The official currency of the Dutch side is the Netherlands Antillean guilder (ƒ, ANG), which is subdivided into 100 cents. It is pegged to the US dollar at a rate of $1-ƒ1.80. On the French side, the official currency is the euro (€, EUR). No matter where you are on the island, euros and US dollars are commonly accepted, as are credit cards. However there are many places that do not accept cards, so you should ask beforehand. Always have some cash on you in small denominations for small purchases and for transport. Expect change in local currency for lesser cash transactions.
The island has a deserved reputation as an excellent place to shop, rivalling Saint Thomas in the US Virgin Islands for price, but with somewhat fewer stores. Some shoppers report better prices for some items than the USVI. Both "sides" offer a wide range of quality. Shopping is duty free on both sides of the island, with no tax or duty paid directly by buyers. Merchants on the "Dutch" side" do pay a five percent "turnover tax" on all items they sell...recently (February 11, 2011) increased from 3% by the new government. A few sellers may try to add it as a separate cost item on sales slips, despite instructions from the tax authority not to do so.
French side. Items are usually priced in euros on the French side, so some items are or appear to be more expensive (after currency conversion) than on the Dutch side or elsewhere in the Caribbean. Many stores on the French side close between 12 and 3PM. That side has a smaller number of retailers, and their goods (e.g., clothing, perfumes, wine) tend to be premium, European brand-name or designer items at fairly competitive prices. However, unique items (e.g., souvenirs, spices) particularly at the water-front open-air market (large and growing) in Marigot are reasonable, and the banter among vendors is worth the visit...especially mornings on Wednesday and Saturday. French wine and delicacy lovers may find premium offerings on this "side" that are available perhaps nowhere else in the Caribbean. If you are shopping on Sunday, forget the French side...the only places open are most restaurants and some food stores.
Dutch side. Front Street in Philipsburg is the centre of shopping on the Dutch side. Numerous stores offer jewellery, liquor, cosmetics, cameras, electronics and tobacco, with souvenirs everywhere; you'll find a small open-air bazaar behind the courthouse. Those looking for well-priced beachwear and souvenirs might try the few places on Back Street...one block farther from the beach than Front Street and parallel to it. Grand Marché and Sangs supermarkets (the latter beyond the east end of Front Street in Philipsburg) both offer a wide range of items, e.g., mild Dutch Gouda are popular buys. Shops are generally open from 8 or 9AM until noon, and then again from 2 until 6PM. If one or more cruise ships are visiting, many stores remain open during the "lunch" period and on Sundays. Amsterdam Cheese & Liquor Store(next to Chesterfields Restaurant in Philipsburg 5 minutes away from the cruise terminal) offers a wide range of Dutch cheese and with their premium cheese the Old Amsterdam, they also have Dutch treats like chocolate, stroopwafels,etc. They also have a large selection of wines and liquors. The store is open Monday to Saturday from 8:30 AM to 5:30 PM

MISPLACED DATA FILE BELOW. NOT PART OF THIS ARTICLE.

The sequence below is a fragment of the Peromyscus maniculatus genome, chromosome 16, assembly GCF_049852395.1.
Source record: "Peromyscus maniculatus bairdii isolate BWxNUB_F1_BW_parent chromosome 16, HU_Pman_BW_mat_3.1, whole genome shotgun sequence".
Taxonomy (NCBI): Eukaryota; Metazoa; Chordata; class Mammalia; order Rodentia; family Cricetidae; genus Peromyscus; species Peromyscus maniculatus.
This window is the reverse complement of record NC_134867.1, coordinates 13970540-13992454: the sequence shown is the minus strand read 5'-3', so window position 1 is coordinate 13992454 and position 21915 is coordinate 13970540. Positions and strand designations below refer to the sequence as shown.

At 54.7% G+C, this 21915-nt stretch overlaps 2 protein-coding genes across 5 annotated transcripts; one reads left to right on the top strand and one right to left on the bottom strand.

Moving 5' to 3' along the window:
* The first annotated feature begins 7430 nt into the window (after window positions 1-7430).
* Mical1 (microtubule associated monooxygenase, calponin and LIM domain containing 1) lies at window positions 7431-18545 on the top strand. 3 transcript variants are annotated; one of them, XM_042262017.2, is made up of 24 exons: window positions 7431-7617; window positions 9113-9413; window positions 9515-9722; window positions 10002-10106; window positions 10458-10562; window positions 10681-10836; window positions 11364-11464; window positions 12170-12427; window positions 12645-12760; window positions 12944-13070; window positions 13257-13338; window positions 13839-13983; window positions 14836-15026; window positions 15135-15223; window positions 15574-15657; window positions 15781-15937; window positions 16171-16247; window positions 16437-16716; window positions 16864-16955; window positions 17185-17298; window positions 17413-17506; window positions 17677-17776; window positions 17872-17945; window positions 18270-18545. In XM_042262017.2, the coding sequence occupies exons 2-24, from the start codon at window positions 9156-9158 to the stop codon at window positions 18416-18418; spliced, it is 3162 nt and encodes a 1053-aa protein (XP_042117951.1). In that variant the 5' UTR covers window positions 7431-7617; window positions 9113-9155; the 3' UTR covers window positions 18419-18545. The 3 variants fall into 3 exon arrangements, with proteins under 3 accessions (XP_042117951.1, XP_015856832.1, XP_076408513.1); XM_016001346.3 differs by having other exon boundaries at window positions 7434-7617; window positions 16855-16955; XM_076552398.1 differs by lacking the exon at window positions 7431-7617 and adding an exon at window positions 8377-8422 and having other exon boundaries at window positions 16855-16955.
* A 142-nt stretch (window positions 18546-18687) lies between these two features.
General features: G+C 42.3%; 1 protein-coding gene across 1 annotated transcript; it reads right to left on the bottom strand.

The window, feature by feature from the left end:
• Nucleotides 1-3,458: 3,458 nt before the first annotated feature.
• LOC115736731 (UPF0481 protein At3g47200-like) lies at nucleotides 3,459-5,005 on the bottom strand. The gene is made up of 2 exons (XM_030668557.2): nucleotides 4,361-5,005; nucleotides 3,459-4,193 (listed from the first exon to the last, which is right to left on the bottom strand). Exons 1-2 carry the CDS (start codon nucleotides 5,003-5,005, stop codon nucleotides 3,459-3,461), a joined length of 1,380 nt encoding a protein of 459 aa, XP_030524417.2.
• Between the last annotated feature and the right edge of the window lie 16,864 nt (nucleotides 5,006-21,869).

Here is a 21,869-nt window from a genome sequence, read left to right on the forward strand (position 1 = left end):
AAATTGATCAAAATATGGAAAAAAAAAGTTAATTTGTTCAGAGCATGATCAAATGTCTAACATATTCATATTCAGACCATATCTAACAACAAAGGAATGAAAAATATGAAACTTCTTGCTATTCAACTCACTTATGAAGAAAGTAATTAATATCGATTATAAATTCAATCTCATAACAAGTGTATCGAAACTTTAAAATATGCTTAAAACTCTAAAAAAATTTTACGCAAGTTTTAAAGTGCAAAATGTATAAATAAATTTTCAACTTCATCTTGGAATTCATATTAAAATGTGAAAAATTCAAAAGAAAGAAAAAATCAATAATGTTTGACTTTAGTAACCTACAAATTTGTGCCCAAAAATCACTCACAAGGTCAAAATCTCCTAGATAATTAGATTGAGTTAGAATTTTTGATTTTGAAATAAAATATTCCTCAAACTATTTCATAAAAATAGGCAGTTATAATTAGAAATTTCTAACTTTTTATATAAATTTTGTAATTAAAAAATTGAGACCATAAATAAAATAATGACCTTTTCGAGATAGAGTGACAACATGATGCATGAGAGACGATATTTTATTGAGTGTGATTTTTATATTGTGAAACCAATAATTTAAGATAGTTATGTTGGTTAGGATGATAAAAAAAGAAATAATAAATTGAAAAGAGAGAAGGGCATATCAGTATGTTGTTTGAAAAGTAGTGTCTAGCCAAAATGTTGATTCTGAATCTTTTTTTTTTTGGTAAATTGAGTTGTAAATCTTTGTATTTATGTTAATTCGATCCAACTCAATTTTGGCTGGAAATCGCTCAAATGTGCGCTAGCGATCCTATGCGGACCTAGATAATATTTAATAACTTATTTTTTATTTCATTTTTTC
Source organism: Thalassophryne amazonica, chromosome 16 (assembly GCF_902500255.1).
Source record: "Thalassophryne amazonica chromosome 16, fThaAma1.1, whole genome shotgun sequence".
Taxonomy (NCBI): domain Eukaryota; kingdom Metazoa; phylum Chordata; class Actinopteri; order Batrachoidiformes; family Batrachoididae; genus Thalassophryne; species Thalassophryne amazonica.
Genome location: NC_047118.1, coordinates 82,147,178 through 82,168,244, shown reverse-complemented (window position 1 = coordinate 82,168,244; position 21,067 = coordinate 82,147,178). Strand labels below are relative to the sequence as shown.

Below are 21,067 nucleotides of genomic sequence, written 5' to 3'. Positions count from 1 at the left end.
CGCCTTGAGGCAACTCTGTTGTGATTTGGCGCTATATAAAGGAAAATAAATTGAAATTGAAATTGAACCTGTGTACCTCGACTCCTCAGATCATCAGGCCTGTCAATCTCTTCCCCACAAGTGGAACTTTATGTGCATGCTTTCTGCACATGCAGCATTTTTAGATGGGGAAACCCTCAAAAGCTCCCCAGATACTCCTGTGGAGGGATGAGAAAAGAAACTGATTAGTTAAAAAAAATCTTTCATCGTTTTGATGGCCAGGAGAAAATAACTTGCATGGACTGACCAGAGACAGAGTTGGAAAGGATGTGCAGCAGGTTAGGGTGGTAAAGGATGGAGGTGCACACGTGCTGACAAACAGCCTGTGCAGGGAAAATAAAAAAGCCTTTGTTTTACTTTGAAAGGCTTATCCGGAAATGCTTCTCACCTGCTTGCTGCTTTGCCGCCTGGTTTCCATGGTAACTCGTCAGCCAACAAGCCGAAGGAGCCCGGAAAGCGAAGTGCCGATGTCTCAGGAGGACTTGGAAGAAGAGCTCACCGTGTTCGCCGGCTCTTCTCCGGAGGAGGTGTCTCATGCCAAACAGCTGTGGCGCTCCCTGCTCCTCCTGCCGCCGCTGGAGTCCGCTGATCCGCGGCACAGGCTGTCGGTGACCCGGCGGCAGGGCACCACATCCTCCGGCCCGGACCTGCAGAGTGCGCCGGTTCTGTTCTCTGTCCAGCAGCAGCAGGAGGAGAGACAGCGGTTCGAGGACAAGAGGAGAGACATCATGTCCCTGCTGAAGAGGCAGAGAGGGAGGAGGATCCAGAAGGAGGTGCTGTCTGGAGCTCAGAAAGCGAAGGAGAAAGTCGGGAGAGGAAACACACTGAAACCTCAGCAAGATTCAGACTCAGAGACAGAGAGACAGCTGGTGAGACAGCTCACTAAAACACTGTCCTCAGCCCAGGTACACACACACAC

Warranties: Any electronics (including cameras, lenses) purchased here will have an international warranty...or grey-market or none. You should clearly understand what any warranty covers and what's necessary to obtain service at home.
Store recommendations by cruise ship port shopping "advisers" are usually reliable, but the stores pay very large fees for those "endorsements"...virtually all for stores on the Dutch side. Recommended by advisers or not, large or small, most stores (e.g., Kay's Jewellery) are reliable, and will rectify any problem truly their responsibility. You're wise to thoroughly examine an item before purchase & obtain a warranty, or formal appraisal for pricey gems/jewellery.
AVOID World of Electronics, they have history of falsely describing items such as an Apple iPhone 4S which Apple have confirmed is not an Apple iPhone 4S.
Most merchants touted by those "advisers" are near or east of the courthouse on Front Street. Those stores and others offer excellent selections. The centre and easterly parts were recently renovated for pleasant walking despite heavy vehicle traffic and sometimes crowded pavements. Many liquor stores there box bottles and may deliver to your hotel or ship if purchased early enough. West of the courthouse, and on "Old Street", you'll find smaller stores, e.g., for aggressively discounted liquor...often cash-only, boxes only for multi-bottle purchases, usually no delivery (so you'll need a sturdy bag and padding to safely carry bottles). (See Saint_Thomas#Returning_home for tips on going home with purchases.)
Whenever considering a significant purchase, negotiate amiably; you may well save a bit.
Anyone on the streets touting "freebies" or "cash" will likely lead you incrementally and smoothly to a distant, on-site sales pitch for resort condos or time-shares. Once there, you'll encounter high-pressure tactics over an extended time, with "freebies" governed by willingness to buy. If you have only limited time for your visit, it may be totally consumed at the sales pitch.